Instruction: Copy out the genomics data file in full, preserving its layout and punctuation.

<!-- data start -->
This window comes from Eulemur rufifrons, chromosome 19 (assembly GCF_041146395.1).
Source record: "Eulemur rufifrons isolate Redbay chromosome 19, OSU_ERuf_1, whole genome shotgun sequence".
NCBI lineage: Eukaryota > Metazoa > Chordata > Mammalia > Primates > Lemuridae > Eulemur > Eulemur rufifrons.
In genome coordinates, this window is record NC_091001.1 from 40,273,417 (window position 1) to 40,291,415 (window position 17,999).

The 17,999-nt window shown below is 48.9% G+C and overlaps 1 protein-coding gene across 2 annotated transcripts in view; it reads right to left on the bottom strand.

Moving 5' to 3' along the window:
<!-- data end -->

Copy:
This window comes from Eulemur rufifrons, chromosome 19 (assembly GCF_041146395.1).
Source record: "Eulemur rufifrons isolate Redbay chromosome 19, OSU_ERuf_1, whole genome shotgun sequence".
NCBI lineage: Eukaryota > Metazoa > Chordata > Mammalia > Primates > Lemuridae > Eulemur > Eulemur rufifrons.
In genome coordinates, this window is record NC_091001.1 from 40,273,417 (window position 1) to 40,291,415 (window position 17,999).

The 17,999-nt window shown below is 48.9% G+C and overlaps 1 protein-coding gene across 2 annotated transcripts in view; it reads right to left on the bottom strand.

Moving 5' to 3' along the window: